A Treacherous Curse
Deanna Raybourn continues her series of late-Victorian historical mysteries featuring the intrepid lepidopterist Veronica Speedwell and her piratically handsome, enigmatic associate, Revelstoke Templeton-Vane (Stoker) in A Treacherous Curse. The big draw of this third instalment was the prospect of at last getting to know more about Stoker’s chequered – and sometimes heartbreaking – past and what exactly happened to turn him into a social pariah with the blackest of reputations. We’re also treated to a mystery concerning a missing Egyptian artefact and an ancient curse – and the two storylines are inextricably linked by virtue of the fact that one of the parties involved is none other than Stoker’s ex-wife, Caroline.
A Treacherous Curse can easily be read as a standalone, but readers will gain a far greater understanding of the still-evolving, complex relationship between Veronica and Stoker by reading the novels in order. I’ll also say now that there are likely to be spoilers in this review for the earlier books, so proceed with caution if you have yet to read them.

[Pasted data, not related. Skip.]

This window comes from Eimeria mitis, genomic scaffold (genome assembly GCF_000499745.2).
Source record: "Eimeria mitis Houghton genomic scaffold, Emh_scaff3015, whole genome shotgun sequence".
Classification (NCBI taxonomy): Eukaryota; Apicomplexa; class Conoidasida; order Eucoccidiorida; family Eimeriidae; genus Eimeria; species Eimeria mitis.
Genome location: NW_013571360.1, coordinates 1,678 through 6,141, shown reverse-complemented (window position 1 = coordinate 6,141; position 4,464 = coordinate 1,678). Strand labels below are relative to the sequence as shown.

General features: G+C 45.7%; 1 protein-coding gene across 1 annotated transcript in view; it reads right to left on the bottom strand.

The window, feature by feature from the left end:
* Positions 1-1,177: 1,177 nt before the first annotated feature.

If you have read the previous books, then you’ll know that Veronica and Stoker have been employed by the Earl of Rosemorran to catalogue his family’s vast collection of art, artefacts, natural history specimens and mementoes with a view to eventually curating a museum, and that they both work and live on site at the Belvedere, a ‘singularly extraordinary structure’ in the grounds of Rosemorran’s Marylebone estate. Although they have separate apartments, their living arrangements are regarded as being somewhat unorthodox, but then they’re unorthodox individuals, both fiercely independent free-thinkers, estranged from their families and not really caring about the strictures of society. These commonalities are just two of the things that bind this unusual pair; from almost the beginning of their association, each recognised in the other a kindred spirit, and Ms. Raybourn has done a splendid job of developing their friendship and strengthening their unique bond, a bond that relies on an almost soul-deep connection and a love for each other that goes far beyond the romantic and sexual attraction that continues to crackle between them.
“Whatever this thing is that makes us different, this thing that makes quicksilver of us when the rest of the world is mud, it binds us. To break that would be to fly in the face of nature.”
(Stoker in A Perilous Undertaking).